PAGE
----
OmniWeb 5

For the past year I’ve been dithering between Camino, Safari and Firebird as my default browser on OSX, unable to settle with one. They’re all really good, but each one has something that niggles me or leaves me wanting. In Camino its the lack of autofill and its centered tabbed browsing. In Safari, it’s the lack of toolbar customisability, its icons and non-configurable pop-up blocking. Firebird is the one that comes damn close, but at the end of the day, its not a cocoa app, so no native form widgets and (more importantly) I can’t use the funk in the services menu like ‘subscribe in NetNewsWire’ or ‘Encode into HTML’ (Character Convertor).

One other browser that I’ve been really impressed with was Omniweb 4.5. Its heavily laden with features, but that doesn’t seem to slow it down. It now uses the WebCore Framework (Safari’s rendering engine), so its CSS and Javascript problems are in the past. One of my favourite features is its form editor. Everytime you come across a textfield, you’ll see a small icon the scrollbar -click that and a larger editing window zooms out. This is particularly useful when fiddling with MovableType templates. I’m not keen on OW’s back/forward/stop toolbar icons, but that can be changed. The real drawback was the lack of tabbed browsing. Why pay $30 for a browser, when all the free ones supply this important feature? So I’ve been waiting for news of the next version, in which the Omni Group promised to bring in Tabs.

Finally, details have been released of Omniweb 5, but I couldn’t help give a huge sigh of disappointment (and feel a little angry) when I saw how they were going to implement tabs. The Omniweb way is going to be a side drawer with thumbnails of each site. If you’ve ever opened a multi-page PDF in Apple Preview, you’ll have an idea of how this will look.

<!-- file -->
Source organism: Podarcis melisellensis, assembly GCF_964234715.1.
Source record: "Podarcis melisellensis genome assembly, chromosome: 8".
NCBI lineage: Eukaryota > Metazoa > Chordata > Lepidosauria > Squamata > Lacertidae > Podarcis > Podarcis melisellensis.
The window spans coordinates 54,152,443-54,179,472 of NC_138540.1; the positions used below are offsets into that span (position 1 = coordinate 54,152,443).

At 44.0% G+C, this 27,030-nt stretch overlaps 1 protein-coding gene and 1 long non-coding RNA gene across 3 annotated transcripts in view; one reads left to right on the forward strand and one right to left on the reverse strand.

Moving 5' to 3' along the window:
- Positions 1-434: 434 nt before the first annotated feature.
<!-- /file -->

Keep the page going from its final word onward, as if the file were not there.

This seems a very odd move. For a start, its screen-hungry. It might not be too bad on a widescreen PowerBook, but on normal proportion monitors it looks as if it’ll steal far too much space. Also, if there are more thumbnails than there is space for, you need to scroll down and then select one. Traditional tabs mean that everything is just one, easy click away. They obviously felt the need to be different – now that it uses the safari rendering engine, they have to work harder to convince users to buy something they effectively already have.

There are some interesting new features, such as an in-built RSS reader and ‘workspaces’ which allow you to save a set of tabs. There’s a google search box to compete with the others – but they’ve also included an interface to add your own search engines. (Safari and Camino require fiddling to do this, while Firebird has a wide selection of add-ons available from Mozdev’s Mycroft). The new page marker feature looks like Safari’s ‘snapback’ in all but name, but the ability to save preferences for each site (pop-ups, text size etc) looks handy. It all looks really promising, with just the tab-thumbnails dampening my enthusiasm.

Having said that, I’m slowly starting to come around to this new approach to tabbed browsing. When the public beta becomes available in February, I’m going to be eager to try it out.

Update: If you want to see how the new tabs work, have a look at this movie. This shows that you can view sites as a list, rather than thumbnails, as well as resize the thumbnails.

Update II: Omniweb 5 was previewed at the MacWorld Expo in San Francisco this week, and Your Mac Life have a video interview with David Kasprzyk from the OminGroup. The video shows that it has the ability to resize the tab thumbnails, from huge to tiny. Looks even more promising….

YML at MWSF – Omniweb 5 Movie